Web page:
Palestinian president rejects Israeli conditions for returning tax revenues
Palestinian President Mahmoud Abbas is understood to have asked the Palestinian ministry of finance not to accept Palestinian tax funds that Israel is reportedly ready now to release.
Abbas said that Palestinians would not accept the pre-conditions laid down by Israel, which has been withholding tax revenues collected on behalf of the Palestinian Authority - and worth $175 million a month - for the past four months.
"We will not accept Israel's dictates regarding our funds and we want to resolve the issue through the Oslo Accords," Abbas told a meeting of Fatah leaders. "If not, we will resort to the International Criminal Court to get our tax money."
On 1 April, Palestine officially joined the ICC. Three months ago, the ICC started an initial probe into two alleged crimes the Palestinians referred to the court - the 51-day Israeli aggression on the Gaza Strip in 2014 and the continuing expansion of settlements on occupied land, deemed illegal under international law.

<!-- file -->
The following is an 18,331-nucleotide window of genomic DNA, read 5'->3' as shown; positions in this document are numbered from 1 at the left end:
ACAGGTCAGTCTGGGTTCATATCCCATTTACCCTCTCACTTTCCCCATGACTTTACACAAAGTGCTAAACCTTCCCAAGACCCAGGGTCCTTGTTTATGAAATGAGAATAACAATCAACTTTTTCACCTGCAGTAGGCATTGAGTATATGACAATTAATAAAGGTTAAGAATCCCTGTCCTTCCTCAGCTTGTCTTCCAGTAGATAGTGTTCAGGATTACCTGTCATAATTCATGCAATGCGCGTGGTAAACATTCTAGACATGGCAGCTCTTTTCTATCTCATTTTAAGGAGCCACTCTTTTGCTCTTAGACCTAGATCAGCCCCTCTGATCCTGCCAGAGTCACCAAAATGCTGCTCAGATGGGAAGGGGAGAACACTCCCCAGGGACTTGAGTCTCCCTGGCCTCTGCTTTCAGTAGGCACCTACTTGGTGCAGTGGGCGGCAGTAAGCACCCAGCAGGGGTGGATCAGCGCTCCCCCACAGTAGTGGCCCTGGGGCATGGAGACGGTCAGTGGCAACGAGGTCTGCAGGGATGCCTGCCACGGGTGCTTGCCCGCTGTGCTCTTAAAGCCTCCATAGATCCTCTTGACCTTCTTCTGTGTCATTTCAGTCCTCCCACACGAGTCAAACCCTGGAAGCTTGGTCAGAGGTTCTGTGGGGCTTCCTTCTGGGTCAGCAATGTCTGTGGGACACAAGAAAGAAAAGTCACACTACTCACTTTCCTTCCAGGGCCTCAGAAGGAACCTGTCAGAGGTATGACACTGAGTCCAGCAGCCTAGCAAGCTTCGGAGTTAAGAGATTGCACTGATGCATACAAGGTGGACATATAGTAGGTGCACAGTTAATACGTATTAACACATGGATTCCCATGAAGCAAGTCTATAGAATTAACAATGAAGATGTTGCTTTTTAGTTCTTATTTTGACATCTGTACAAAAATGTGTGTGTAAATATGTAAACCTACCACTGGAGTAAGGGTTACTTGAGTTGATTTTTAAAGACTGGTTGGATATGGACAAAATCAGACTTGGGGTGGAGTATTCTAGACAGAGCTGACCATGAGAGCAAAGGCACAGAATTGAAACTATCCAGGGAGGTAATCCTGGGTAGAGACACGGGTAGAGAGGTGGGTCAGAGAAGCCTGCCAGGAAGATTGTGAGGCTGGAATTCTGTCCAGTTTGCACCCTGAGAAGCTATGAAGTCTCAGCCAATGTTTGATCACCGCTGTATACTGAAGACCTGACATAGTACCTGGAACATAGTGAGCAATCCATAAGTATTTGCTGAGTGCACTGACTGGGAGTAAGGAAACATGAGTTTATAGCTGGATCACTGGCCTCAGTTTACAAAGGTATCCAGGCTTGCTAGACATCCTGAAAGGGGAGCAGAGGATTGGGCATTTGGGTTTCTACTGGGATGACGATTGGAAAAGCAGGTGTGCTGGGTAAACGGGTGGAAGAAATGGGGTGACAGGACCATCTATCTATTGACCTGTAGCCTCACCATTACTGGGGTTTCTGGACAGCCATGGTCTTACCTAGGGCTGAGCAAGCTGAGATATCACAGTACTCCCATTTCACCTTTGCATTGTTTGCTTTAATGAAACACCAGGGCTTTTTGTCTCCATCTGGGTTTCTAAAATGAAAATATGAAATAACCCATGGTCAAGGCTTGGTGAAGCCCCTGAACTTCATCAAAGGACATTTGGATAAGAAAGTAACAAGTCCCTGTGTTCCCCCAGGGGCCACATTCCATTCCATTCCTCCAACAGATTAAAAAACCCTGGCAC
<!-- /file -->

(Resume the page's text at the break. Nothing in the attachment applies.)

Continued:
|They deduct the amounts they want... They write the numbers they want and we just have to accept that.
- Mahmoud Abbas
Abbas said Israel was willing to discuss the release of the funds - but only if Tel Aviv first helps itself to the cash pot.
"They deduct the amounts they want and say we have electricity and sewage debts. They write the numbers they want and we just have to accept that," said Abbas.
"We rejected their decision and told them they cannot impose this on us. We want a solution in light of the Oslo Accords."
According to the Palestinian Authority, Israel wants to deduct $250 million from the $375 million of Palestinian tax revenues it has withheld from December to February - ie: two-third of the revenues collected for December, January and February.
The tax revenues usually pay the wages of 60 percent of Palestinian civil servants' salaries - wages for teachers, doctors and police officers. It was withheld as punishment for the Palestinians' application to join the International Criminal Court, analysts tend to concur.
This is an edited translation from our Arabic edition.